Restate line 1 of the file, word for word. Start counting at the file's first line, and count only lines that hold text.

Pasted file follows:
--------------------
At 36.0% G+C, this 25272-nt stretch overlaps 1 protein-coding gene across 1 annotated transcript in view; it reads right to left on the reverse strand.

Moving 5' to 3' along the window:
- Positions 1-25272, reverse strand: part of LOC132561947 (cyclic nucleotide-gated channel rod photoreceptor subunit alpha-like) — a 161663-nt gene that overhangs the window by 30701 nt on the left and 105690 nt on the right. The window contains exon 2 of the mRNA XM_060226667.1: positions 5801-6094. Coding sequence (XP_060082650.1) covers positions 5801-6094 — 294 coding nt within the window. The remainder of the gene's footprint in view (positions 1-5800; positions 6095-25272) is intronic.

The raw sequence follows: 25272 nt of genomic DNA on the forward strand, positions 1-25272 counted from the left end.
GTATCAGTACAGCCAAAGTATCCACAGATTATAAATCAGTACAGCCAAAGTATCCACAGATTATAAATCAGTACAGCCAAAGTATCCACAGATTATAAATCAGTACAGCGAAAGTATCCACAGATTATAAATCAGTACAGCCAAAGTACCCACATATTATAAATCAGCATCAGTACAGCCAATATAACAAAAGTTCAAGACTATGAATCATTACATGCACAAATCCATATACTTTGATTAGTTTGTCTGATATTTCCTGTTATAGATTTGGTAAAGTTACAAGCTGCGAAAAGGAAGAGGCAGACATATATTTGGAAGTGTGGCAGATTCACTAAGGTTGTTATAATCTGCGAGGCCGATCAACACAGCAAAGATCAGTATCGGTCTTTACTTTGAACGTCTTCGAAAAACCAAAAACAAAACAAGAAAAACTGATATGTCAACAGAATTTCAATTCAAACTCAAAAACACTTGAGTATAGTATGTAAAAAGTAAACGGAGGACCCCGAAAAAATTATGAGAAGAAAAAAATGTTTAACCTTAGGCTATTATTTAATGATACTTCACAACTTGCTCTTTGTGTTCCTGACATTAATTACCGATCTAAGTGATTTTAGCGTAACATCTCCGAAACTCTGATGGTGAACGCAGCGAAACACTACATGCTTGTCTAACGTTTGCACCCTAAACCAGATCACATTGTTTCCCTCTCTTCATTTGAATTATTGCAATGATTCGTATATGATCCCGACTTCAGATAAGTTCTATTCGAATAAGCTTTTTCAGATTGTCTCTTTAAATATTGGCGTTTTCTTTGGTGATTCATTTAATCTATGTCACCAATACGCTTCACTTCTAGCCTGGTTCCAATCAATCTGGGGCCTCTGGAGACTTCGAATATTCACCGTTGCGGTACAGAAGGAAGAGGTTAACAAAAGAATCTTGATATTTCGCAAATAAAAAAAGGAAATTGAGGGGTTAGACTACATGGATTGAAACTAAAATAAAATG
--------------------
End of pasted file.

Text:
At 36.0% G+C, this 25272-nt stretch overlaps 1 protein-coding gene across 1 annotated transcript in view; it reads right to left on the reverse strand.